An evaluation of the theoretical assumptions and practical applications of the psychodramatic methodin the promotion of social adjustment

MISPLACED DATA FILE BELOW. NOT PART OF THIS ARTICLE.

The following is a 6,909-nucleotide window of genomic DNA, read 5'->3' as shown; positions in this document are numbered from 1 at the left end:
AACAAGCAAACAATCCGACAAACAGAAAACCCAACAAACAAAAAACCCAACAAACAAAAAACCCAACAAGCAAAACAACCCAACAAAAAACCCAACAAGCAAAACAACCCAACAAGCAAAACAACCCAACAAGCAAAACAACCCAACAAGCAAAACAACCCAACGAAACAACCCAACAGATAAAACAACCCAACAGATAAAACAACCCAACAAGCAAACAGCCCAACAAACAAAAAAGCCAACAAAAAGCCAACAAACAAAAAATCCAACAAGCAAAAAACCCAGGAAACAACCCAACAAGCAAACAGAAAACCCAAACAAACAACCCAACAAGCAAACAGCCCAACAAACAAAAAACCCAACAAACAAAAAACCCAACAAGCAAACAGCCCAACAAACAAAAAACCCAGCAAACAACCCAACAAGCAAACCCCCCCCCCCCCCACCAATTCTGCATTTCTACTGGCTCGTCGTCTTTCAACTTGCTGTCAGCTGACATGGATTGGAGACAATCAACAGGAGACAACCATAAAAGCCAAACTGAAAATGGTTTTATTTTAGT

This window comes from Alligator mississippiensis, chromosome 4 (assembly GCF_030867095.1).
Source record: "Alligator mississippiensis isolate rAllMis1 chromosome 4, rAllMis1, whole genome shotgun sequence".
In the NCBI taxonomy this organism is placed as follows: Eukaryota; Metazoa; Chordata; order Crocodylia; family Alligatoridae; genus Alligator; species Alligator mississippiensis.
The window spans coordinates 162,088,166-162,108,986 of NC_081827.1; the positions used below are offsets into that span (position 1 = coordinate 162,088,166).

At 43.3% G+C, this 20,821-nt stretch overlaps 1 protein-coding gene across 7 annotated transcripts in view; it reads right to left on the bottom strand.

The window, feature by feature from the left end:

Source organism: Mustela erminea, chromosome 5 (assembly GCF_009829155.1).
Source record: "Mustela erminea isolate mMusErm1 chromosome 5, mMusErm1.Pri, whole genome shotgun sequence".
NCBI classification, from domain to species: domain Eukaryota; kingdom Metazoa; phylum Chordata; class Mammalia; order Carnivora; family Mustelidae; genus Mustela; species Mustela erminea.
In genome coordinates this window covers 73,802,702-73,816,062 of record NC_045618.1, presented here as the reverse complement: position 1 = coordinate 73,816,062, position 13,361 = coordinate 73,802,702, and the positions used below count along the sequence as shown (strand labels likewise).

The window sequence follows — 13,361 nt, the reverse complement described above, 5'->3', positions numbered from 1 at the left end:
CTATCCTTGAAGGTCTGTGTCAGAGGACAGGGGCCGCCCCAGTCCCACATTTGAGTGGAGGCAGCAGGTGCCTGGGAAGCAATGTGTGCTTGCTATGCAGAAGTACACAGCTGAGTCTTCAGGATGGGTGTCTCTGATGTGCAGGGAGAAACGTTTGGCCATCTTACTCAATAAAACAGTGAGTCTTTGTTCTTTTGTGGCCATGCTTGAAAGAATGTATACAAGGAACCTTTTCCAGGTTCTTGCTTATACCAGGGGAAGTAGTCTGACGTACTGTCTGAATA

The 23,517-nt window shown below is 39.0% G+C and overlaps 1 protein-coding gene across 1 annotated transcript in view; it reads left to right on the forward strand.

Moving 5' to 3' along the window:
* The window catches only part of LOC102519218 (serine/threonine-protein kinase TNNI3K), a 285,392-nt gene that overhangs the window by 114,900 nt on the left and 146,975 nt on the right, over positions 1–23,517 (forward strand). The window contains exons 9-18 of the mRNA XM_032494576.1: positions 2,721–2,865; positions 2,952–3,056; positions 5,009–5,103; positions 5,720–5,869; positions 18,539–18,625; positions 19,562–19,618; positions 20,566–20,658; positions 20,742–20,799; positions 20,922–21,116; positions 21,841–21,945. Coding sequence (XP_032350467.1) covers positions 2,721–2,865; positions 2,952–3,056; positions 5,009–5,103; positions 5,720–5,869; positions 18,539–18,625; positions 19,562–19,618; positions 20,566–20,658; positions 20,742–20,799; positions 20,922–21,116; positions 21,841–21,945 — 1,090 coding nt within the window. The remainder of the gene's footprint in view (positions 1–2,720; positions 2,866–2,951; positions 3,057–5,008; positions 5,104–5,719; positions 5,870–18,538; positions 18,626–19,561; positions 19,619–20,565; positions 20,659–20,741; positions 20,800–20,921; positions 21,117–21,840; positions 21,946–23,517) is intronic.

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The present study was designed to evaluate the theoretical assumptions underlying the psychodramatic method, as a technique to promote social adjustment. The relationship of the social adjustment-trait constructs of anxiety, neuroticism, rigidity-closemindedness, and empathy to the effective, the empathic, and the rigidity-inflexibility roleplaying ability dimensions; and to the authoritarian, permissive/apologetic, and uncaring/apathetic roleplaying ability modes, was investigated. The differential effectiveness of the psychodrama actor/audience condition and the experiential/didactic type of psychodrama exposure, were evaluated as a function of roleplaying ability. Finally, the active/passive distinction in the method of presentation of psychodrama course material, was analyzed in terms of the amount of course material learned. Seventy-five students from the University of Houston enrolled in either of two sections of an advanced undergraduate psychology course in psychodrama. All students consented to participate in the research and were randomly assigned to one of four experimental groups: Psychodrama, Audience, Discussion-Lecture, or Lecture-Only. The students took part in fifteen sessions characterized by their respective treatment groups; and were tested before and after these sessions with the social adjustment-trait construct measures and the Role Test enactments which assessed the roleplaying ability dimensions and modes. The results of the study yielded mostly non-significant findings for establishing a relationship between the social adjustment-trait construct measures and the roleplaying ability dimensions and modes. There was, however, a significant finding for the anxiety variable in predicting a negative relationship to empathic roleplaying; and significance for the rigidity-closemindedness variable prediction of a negative relationship with role-playing in the authoritarian and the uncaring/apathetic modes of roleplaying ability. No differences were found among the various psychodrama conditions, the types of psychodrama exposure, and the roleplaying ability dimensions and modes. However, participation in the psychodrama course did lead to a significant increase in empathic roleplaying and a significant decrease in rigid-inflexible roleplaying. Finally, the active/passive method of psychodrama presentation did not significantly predict to differences in course examination performance. The factors contributing to these results and the issues associated with the presentation of a psychodrama experience for undergraduates, and the implications for the design of future psychodrama research, were discussed. Moreover, it was emphasized that the psychodrama format is both a rewarding approach for use in the undergraduate curriculum, and a research-worthy phenomenon when evaluated with the appropriate measures.